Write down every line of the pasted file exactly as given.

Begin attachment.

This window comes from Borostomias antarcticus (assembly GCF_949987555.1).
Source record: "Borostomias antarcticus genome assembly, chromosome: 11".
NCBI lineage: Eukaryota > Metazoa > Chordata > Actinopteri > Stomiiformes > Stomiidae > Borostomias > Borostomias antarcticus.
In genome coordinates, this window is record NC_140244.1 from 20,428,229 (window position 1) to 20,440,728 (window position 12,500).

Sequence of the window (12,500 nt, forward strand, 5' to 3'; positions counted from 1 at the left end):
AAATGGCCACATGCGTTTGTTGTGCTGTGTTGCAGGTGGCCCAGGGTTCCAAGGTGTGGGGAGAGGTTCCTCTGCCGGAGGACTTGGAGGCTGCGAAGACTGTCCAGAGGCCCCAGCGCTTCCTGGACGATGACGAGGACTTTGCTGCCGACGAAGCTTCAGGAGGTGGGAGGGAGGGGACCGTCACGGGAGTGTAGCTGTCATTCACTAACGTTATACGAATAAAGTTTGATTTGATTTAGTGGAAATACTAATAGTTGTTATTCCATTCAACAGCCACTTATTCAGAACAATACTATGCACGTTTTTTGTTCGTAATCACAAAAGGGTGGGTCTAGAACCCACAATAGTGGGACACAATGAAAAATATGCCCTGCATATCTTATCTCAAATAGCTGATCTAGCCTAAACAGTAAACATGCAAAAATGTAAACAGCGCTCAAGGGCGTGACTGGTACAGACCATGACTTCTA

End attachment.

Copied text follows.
This window comes from Borostomias antarcticus (assembly GCF_949987555.1).
Source record: "Borostomias antarcticus genome assembly, chromosome: 11".
NCBI lineage: Eukaryota > Metazoa > Chordata > Actinopteri > Stomiiformes > Stomiidae > Borostomias > Borostomias antarcticus.
In genome coordinates, this window is record NC_140244.1 from 20,428,229 (window position 1) to 20,440,728 (window position 12,500).

Sequence of the window (12,500 nt, forward strand, 5' to 3'; positions counted from 1 at the left end):
AAATGGCCACATGCGTTTGTTGTGCTGTGTTGCAGGTGGCCCAGGGTTCCAAGGTGTGGGGAGAGGTTCCTCTGCCGGAGGACTTGGAGGCTGCGAAGACTGTCCAGAGGCCCCAGCGCTTCCTGGACGATGACGAGGACTTTGCTGCCGACGAAGCTTCAGGAGGTGGGAGGGAGGGGACCGTCACGGGAGTGTAGCTGTCATTCACTAACGTTATACGAATAAAGTTTGATTTGATTTAGTGGAAATACTAATAGTTGTTATTCCATTCAACAGCCACTTATTCAGAACAATACTATGCACGTTTTTTGTTCGTAATCACAAAAGGGTGGGTCTAGAACCCACAATAGTGGGACACAATGAAAAATATGCCCTGCATATCTTATCTCAAATAGCTGATCTAGCCTAAACAGTAAACATGCAAAAATGTAAACAGCGCTCAAGGGCGTGACTGGTACAGACCATGACTTCTA